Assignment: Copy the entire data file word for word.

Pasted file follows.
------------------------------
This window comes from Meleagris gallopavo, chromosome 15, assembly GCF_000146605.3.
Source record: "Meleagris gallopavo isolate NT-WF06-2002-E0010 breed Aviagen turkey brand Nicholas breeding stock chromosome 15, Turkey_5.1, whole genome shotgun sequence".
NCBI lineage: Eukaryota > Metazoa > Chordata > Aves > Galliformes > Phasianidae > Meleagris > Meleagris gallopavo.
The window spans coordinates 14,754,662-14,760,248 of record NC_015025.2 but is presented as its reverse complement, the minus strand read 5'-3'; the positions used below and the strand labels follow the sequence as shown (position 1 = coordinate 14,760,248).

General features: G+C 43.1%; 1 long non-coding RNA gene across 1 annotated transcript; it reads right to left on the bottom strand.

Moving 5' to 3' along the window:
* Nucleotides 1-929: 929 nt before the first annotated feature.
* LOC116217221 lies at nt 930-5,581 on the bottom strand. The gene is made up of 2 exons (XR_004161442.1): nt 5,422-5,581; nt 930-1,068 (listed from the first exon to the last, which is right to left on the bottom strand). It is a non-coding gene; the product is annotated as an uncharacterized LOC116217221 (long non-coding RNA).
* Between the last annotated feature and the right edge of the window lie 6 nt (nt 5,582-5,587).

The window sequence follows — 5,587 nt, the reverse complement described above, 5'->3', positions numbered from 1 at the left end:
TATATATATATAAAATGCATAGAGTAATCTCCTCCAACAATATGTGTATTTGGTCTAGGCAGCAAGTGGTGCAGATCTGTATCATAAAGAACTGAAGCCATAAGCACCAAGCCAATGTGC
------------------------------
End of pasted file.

This window comes from Meleagris gallopavo, chromosome 15, assembly GCF_000146605.3.
Source record: "Meleagris gallopavo isolate NT-WF06-2002-E0010 breed Aviagen turkey brand Nicholas breeding stock chromosome 15, Turkey_5.1, whole genome shotgun sequence".
NCBI lineage: Eukaryota > Metazoa > Chordata > Aves > Galliformes > Phasianidae > Meleagris > Meleagris gallopavo.
The window spans coordinates 14,754,662-14,760,248 of record NC_015025.2 but is presented as its reverse complement, the minus strand read 5'-3'; the positions used below and the strand labels follow the sequence as shown (position 1 = coordinate 14,760,248).

General features: G+C 43.1%; 1 long non-coding RNA gene across 1 annotated transcript; it reads right to left on the bottom strand.

Moving 5' to 3' along the window:
* Nucleotides 1-929: 929 nt before the first annotated feature.
* LOC116217221 lies at nt 930-5,581 on the bottom strand. The gene is made up of 2 exons (XR_004161442.1): nt 5,422-5,581; nt 930-1,068 (listed from the first exon to the last, which is right to left on the bottom strand). It is a non-coding gene; the product is annotated as an uncharacterized LOC116217221 (long non-coding RNA).
* Between the last annotated feature and the right edge of the window lie 6 nt (nt 5,582-5,587).

The window sequence follows — 5,587 nt, the reverse complement described above, 5'->3', positions numbered from 1 at the left end:
TATATATATATAAAATGCATAGAGTAATCTCCTCCAACAATATGTGTATTTGGTCTAGGCAGCAAGTGGTGCAGATCTGTATCATAAAGAACTGAAGCCATAAGCACCAAGCCAATGTGC